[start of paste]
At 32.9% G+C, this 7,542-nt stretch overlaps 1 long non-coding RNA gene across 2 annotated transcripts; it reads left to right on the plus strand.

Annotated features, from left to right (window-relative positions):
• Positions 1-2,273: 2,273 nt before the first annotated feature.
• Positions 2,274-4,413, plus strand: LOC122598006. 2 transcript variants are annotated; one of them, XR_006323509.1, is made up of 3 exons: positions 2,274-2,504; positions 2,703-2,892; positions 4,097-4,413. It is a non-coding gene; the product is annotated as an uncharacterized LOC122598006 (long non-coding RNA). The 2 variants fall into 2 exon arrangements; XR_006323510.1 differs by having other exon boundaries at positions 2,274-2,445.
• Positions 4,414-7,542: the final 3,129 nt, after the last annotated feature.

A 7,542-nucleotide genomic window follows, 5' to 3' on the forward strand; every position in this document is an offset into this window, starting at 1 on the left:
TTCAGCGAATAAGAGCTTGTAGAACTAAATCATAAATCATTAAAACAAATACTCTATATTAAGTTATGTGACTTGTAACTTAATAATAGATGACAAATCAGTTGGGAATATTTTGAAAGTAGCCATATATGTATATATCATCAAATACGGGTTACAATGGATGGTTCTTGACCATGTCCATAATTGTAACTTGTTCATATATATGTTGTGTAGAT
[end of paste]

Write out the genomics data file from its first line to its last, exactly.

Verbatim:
At 32.9% G+C, this 7,542-nt stretch overlaps 1 long non-coding RNA gene across 2 annotated transcripts; it reads left to right on the plus strand.

Annotated features, from left to right (window-relative positions):
• Positions 1-2,273: 2,273 nt before the first annotated feature.
• Positions 2,274-4,413, plus strand: LOC122598006. 2 transcript variants are annotated; one of them, XR_006323509.1, is made up of 3 exons: positions 2,274-2,504; positions 2,703-2,892; positions 4,097-4,413. It is a non-coding gene; the product is annotated as an uncharacterized LOC122598006 (long non-coding RNA). The 2 variants fall into 2 exon arrangements; XR_006323510.1 differs by having other exon boundaries at positions 2,274-2,445.
• Positions 4,414-7,542: the final 3,129 nt, after the last annotated feature.

A 7,542-nucleotide genomic window follows, 5' to 3' on the forward strand; every position in this document is an offset into this window, starting at 1 on the left:
TTCAGCGAATAAGAGCTTGTAGAACTAAATCATAAATCATTAAAACAAATACTCTATATTAAGTTATGTGACTTGTAACTTAATAATAGATGACAAATCAGTTGGGAATATTTTGAAAGTAGCCATATATGTATATATCATCAAATACGGGTTACAATGGATGGTTCTTGACCATGTCCATAATTGTAACTTGTTCATATATATGTTGTGTAGAT